3D Printing

Kev Doesn’t Do Apps, Here are His Top 5 Stories for 2014

From a 3D printing perspective, this year was an interesting one for me, in that we now have in-yhghouse 3D printing. The U Print has been chugging away in the corner of the office producing our latest and greatest design iterations, which has seen the rest of the office slowly filling up with ABS+ parts of varying shapes and sizes. As a result of this in house capability, I have, if I am totally honest, lost some interest in the day to day shenanigans of the 3D printing industry as running a machine tends to demonstrate just how truly ridiculous this industry has become. Yet, if you look beyond the hype, 2014 has certainly seen some significant changes and genuine innovations too. So without further ado, in reverse order, these are my Top 5 stories from 2014:

5. Whatever happened to….all those machines announced at CES in January? Yes, 3D Systems, I am talking to you. Avi was there in Vegas, the lights were shining, and all in the 3D printing world was shiny and new. We were promised new $5000 colour machines, and Ceramic machines and food machines. I had intended to buy all three so I could print all my own Christmas presents this year. My loved ones would have revelled in powdery mini me figurines, while munching on 3D printed sugar delicacies and finally sipping some mulled wine from my own specially created 3D printed cups. Alas, it was not to be, and these mystical machines are still to be commercially released. Maybe next year.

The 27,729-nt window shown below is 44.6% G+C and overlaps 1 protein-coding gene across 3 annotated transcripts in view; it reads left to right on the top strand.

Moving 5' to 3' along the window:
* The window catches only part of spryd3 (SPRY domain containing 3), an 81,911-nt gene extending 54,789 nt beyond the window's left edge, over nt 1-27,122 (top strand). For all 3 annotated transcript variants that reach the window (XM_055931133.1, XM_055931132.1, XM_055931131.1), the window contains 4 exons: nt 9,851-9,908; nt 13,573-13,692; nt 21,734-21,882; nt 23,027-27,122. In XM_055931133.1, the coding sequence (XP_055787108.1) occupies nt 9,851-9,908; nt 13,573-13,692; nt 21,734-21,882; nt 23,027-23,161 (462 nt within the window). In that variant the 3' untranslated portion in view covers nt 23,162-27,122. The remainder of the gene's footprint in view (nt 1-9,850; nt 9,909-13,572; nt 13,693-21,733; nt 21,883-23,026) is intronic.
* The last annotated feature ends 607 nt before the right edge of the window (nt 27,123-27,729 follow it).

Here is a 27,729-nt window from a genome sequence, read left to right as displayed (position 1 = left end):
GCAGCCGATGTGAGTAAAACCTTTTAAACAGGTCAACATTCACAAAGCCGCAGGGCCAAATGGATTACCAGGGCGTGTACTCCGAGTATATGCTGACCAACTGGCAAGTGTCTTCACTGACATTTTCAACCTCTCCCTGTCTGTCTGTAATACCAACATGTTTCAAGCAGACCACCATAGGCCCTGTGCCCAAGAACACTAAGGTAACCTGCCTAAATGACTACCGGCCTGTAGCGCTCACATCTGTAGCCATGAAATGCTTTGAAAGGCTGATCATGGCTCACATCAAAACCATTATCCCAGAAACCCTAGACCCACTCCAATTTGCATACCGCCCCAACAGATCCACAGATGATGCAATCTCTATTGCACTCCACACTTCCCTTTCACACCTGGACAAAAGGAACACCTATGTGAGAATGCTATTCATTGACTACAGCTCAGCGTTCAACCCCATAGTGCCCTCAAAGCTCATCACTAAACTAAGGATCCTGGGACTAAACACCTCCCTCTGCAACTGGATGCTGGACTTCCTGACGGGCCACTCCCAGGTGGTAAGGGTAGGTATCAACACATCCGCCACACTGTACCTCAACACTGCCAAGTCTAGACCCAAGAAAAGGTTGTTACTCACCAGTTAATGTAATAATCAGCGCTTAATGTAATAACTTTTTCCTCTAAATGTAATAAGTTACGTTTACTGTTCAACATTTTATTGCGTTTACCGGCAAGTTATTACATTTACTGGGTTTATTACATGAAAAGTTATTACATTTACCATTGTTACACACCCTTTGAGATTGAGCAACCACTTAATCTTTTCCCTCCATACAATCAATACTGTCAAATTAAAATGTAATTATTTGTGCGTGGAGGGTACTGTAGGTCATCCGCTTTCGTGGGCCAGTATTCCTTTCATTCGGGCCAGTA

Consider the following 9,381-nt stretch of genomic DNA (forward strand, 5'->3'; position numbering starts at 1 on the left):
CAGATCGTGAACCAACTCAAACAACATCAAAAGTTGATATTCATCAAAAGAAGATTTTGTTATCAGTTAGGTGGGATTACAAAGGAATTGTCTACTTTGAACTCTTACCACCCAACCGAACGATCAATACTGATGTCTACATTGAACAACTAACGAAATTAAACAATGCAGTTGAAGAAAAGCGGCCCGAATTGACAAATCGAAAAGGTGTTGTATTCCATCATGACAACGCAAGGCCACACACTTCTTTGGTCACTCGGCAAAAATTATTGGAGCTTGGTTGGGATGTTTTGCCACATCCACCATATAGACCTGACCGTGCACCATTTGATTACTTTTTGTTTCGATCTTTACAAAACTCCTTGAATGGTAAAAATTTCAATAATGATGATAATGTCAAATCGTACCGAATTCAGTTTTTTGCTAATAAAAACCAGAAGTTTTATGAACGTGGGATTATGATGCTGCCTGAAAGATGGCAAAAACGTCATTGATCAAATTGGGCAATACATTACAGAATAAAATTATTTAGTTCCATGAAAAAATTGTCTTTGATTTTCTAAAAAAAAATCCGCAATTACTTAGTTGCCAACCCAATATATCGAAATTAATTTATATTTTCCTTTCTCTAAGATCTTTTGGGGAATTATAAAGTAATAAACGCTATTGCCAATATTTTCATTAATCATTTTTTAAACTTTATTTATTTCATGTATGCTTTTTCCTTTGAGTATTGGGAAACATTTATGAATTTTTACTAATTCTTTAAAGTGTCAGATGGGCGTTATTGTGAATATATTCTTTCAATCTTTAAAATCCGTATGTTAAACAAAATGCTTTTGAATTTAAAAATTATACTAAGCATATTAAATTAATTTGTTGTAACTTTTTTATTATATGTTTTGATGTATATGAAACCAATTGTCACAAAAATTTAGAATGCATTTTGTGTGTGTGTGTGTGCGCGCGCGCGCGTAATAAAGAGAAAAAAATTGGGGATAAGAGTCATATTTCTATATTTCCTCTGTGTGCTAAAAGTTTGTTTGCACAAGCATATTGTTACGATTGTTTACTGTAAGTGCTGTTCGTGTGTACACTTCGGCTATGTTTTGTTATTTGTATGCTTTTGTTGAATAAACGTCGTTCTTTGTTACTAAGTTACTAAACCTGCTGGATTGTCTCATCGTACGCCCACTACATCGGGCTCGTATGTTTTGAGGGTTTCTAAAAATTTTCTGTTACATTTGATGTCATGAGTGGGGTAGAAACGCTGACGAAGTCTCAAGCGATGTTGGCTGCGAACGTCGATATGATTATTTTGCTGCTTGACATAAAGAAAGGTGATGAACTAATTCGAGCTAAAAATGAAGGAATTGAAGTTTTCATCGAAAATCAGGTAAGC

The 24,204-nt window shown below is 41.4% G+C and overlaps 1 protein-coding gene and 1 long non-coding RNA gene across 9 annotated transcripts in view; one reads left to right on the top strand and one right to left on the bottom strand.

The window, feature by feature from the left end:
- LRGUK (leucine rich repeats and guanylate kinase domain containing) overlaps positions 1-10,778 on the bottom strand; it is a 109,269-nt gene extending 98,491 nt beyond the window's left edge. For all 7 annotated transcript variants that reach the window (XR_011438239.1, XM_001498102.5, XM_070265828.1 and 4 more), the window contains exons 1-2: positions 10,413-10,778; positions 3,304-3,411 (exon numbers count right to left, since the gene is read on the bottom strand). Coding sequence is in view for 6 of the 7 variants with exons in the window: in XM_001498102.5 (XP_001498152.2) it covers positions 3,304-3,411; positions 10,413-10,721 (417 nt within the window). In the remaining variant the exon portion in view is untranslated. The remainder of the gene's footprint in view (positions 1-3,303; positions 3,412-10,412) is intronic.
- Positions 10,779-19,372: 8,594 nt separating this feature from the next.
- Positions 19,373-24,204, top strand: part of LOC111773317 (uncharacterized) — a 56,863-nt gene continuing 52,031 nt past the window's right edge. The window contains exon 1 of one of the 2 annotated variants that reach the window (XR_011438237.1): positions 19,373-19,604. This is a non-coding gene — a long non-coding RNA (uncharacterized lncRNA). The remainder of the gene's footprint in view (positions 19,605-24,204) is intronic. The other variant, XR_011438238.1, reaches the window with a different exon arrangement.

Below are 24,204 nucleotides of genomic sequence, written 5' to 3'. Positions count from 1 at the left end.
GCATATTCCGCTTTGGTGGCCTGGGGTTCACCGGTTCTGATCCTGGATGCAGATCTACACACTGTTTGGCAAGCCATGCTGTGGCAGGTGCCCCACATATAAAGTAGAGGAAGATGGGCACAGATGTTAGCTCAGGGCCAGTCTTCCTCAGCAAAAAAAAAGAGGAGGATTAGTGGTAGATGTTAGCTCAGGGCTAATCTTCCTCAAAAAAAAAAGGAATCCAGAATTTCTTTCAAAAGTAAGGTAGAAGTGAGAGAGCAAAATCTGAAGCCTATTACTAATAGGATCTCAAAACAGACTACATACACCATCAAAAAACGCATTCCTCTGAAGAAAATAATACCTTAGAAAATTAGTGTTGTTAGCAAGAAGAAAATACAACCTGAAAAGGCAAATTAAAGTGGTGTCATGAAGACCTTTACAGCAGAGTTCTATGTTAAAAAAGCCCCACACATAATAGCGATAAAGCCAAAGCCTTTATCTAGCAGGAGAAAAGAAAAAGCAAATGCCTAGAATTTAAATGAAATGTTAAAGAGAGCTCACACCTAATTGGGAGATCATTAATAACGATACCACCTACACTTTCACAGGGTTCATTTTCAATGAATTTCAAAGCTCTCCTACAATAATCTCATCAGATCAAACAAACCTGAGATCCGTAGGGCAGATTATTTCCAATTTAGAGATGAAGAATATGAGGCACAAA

4. Whatever happened to…the Bot? After all the hype, the claims of careful marketing strategies, the online abuse (I received for daring to question the claims) and the drip fed videos, BotObjects’ marketing seems to have gone quiet. Are they still around? I do not know and I do not care. Maybe when they saw the 3D Systems colour machines at CES they retreated to their Bot Cave?

BotObjects Blue

3. Interstellar Hype…Made In Space meets Neri Oxman. Towards the end of the year we had one genuine 3D printing story and one that was, well, ridiculous beyond belief. Recently we had the first ever off-world manufactured parts via the Made In Space programme operating on the International Space Station. This in itself generated copious amounts of PR and hype, following on as it did from the film Interstellar (which was very good – go and see it). We had the mainstream media sucking it all up saying “now we can make our spacecraft in space.”

I can see that this is a start and, as such, an important step but let’s be honest here —parts currently made in space are still little bits of plastic with limited uses. I am just thankful the first off world part was not a twirly vase.

Made in Space 3D printer aboard ISS
The Made In Space Zero G Printer Installed in the ISS Glovebox.

Around the same time, Stratasys (never one to miss a trick) announced its annual “let’s see what Neri can do with a Connex” art show. This year it was (surprise, surprise) space related, with a future organic space suit thingy that looked more someone had run amok in the paint section of B+Q with brocolli and cauliflower. Frankly this is getting embarrassing. Stratasys make these great machines yet we are all starting to associate them with nonsense PR pseudo science. As I said, stick it in the Tate Modern, call it art, and that is fine. Just don’t dress it up as science.